Is your financial advisor a fiduciary? Is he or she faithful to the client first, without conflict of duty?

Wall Street banks are protesting a new Labor Department proposal that would require their advisors to disclose something that most people have never understood. Unless investment advisors are truly independent, they owe their alliance first to the companies they work for.

That might seem obvious, but most consumers are oblivious to the difference between an advisor who owes his job to a company — the shareholders — and an independent advisor who owes his job (and his income) to his clients.

As an independent investment advisor, I know my job is to protect my clients from their worst financial instincts, to reach realistic goals and to sleep soundly at night. I’m not worried about the stock price of a large Wall Street firm, stock options or year-end profit bonuses.

I rarely agree with the “titans” of Wall Street, but here they have a point. The proposal is a bad fix for the wrong problem. It’s a sheep in wolf’s clothing. Implementing it may be a nightmare for the big banks, but, worse, I cannot see how it helps consumers. Consumers, it turns out, are confused about how money and investing really works.

If you feel like a consumer who is financially illiterate, give yourself a break. You are in the majority.

Not surprisingly, Wall Street is unhappy about the rule. It will make it harder for the big banks to rake in a hefty profit by selling their latest financially engineered products. It will mean stacks of paperwork for them as they defend their recommendations and try to keep from being held responsible if they fail.

Proponents of the proposal claim it will save investors money by limiting conflicts of interest. The goal is to keep advisors from recommending products that will earn them and their company the most profit at the expense of the investor.

For independents like myself, this proposed rule is one I’ve been living with and refining for decades. I’m happier getting paid for what I know — like plumbers and auto mechanics — than for what I can sell.

After watching Washington regulate the financial industry for nearly four decades, I can confidently predict that by the time Washington gets around to closing loopholes, the lawyers working for the big Wall Street firms will have already identified some new ones and engineered products to take advantage of them. Trying to regulate Wall Street is like trying to pick up a beanbag chair: squeeze one end and the other end gets bigger.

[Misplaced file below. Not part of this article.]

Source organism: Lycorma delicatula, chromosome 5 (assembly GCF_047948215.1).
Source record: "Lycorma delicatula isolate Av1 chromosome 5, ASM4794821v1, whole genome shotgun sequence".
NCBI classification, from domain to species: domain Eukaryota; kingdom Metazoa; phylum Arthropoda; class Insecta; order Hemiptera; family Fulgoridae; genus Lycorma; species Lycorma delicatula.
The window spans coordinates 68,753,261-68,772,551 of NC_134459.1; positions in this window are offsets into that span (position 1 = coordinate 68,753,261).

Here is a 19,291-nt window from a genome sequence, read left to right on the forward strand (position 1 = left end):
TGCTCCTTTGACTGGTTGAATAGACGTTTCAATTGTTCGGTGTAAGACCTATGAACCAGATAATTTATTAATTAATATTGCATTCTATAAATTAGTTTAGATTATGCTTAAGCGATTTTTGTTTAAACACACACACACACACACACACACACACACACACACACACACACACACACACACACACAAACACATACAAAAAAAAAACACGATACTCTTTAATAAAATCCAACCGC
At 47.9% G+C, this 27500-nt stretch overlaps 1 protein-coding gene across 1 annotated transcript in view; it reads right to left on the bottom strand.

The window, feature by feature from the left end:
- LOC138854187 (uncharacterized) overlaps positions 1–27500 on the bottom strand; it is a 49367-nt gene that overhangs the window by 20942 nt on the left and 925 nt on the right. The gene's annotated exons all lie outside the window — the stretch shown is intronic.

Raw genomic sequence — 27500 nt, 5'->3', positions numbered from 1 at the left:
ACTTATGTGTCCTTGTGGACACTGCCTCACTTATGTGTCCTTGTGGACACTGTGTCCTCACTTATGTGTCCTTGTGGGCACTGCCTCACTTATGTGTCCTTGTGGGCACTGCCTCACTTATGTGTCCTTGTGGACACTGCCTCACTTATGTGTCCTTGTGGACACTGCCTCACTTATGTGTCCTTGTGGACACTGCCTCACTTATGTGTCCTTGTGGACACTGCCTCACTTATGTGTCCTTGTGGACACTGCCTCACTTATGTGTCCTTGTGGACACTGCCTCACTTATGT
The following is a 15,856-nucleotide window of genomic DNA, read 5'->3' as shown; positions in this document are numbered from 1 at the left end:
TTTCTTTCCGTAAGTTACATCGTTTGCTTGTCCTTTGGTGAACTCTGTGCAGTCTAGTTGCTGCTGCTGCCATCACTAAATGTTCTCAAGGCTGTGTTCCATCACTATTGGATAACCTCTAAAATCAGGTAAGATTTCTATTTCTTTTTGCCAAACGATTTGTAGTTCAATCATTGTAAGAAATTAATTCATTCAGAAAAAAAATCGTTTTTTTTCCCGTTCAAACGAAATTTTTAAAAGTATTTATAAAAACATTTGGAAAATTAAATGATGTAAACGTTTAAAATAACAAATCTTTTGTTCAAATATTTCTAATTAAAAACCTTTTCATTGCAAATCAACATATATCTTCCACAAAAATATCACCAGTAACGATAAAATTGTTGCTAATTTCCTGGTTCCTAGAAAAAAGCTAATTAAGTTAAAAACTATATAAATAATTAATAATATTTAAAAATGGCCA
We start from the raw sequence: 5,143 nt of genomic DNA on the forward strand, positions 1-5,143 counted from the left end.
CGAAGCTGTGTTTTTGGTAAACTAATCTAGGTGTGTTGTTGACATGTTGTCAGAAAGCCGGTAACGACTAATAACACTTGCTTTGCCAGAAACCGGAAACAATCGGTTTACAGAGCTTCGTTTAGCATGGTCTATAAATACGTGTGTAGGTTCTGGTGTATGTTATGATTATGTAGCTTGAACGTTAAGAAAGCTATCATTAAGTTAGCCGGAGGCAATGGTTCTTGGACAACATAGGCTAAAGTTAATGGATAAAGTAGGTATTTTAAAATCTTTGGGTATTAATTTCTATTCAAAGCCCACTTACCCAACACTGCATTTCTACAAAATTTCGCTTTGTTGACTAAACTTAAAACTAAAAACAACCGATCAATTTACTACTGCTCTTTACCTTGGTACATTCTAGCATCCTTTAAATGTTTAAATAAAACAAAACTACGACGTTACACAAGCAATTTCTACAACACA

The real problem is not how to control Wall Street. The real problem is how to educate the public, and public officials, about how Wall Street really works, how financial products are designed, how much it costs to manage your money, and how to tell whether one investment is better than another.

There is a simple solution. When you hire a real estate broker or retain legal counsel you have to sign a simple disclosure. Why should Wall Street be any different?

The author of “Take Back Your Money” and “The Ten Truths of Wealth Creation,” John E. Girouard is a registered principal of Cambridge Investment Research and an Investment Advisor Representative of Capital Investment Advisors in Bethesda, Maryland.

Helping Out Our College Grads

May 31, 2015

Touring my old neighborhood in Logan Circle with my daughter recently, looking for her first one-bedroom apartment without roommates, I was shocked to find that the average rent was north of $2,000.

What 20-something, much less a recent college graduate, can afford that rent by herself? I often hear people say that they don’t know how kids these days can afford to live, but this didn’t sound right.

I went home and crunched some numbers. When I lived in my daughter’s neighborhood 34 years ago, my rent was $875 with an inflation rate of three percent. That same rent would be $2,390 today. I did some more math. My starting salary was $18,000, which is the equivalent of $49,175 today.

It is any wonder that over the next couple of weeks college graduates all across the country will be accepting jobs, packing their bags and moving back in with their parents?

As parents we have raised our children, begged them to do their homework, sent them packing for college and cheered at their college graduations. After they graduate, it’s time for them move out, pay rent and start contributing to their 401(k), right?
It’s harder than ever for college graduates to find jobs, afford rent and pay off rising student-loan interest rates. Even more worrisome, only one in four Americans has emergency savings. We, their parents, are the primary source of help when our graduates have to deal with emergencies.

This got me thinking. Maybe, if we really want our children to be independent, we should welcome them back home rather than encourage them to move into an apartment they cannot afford without our financial support. Perhaps we are making the biggest parenting mistake of all by helping them with money, rather than with wisdom and experience.

This is the time to help our recent college grads get a head start on their financial future by saving for law school tuition, for a down payment on their first house or for the seed money to launch their own business.

But no matter what it is, make them pay. If they move back home, mandate that they save the monthly equivalent of rent in the community they want to live in, teach them to maintain a budget, encourage them to sign up for online money-management apps and show them how to grow their credit score.

After a couple months, they will have saved enough money for an emergency fund and to splurge on life experiences. You will have taught them to live within their income, while giving them the tools and understanding to save systematically. Perhaps most important, you have also given yourself the time to get to know your kids as adults, a friendship that you will treasure.

Walking around my old stomping grounds with my successful, financially independent daughter reminded me that parenting sometimes means being flexible. But when you get to watch them set themselves free, it is worth every penny.

A registered principal of Cambridge Investment Research and an Investment Advisor Representative of Capital Investment Advisors in Bethesda, Maryland, John E. Girouard is the author of “Take Back Your Money” and “The Ten Truths of Wealth Creation.”

Could Banking’s Past Become Its Future?

December 5, 2014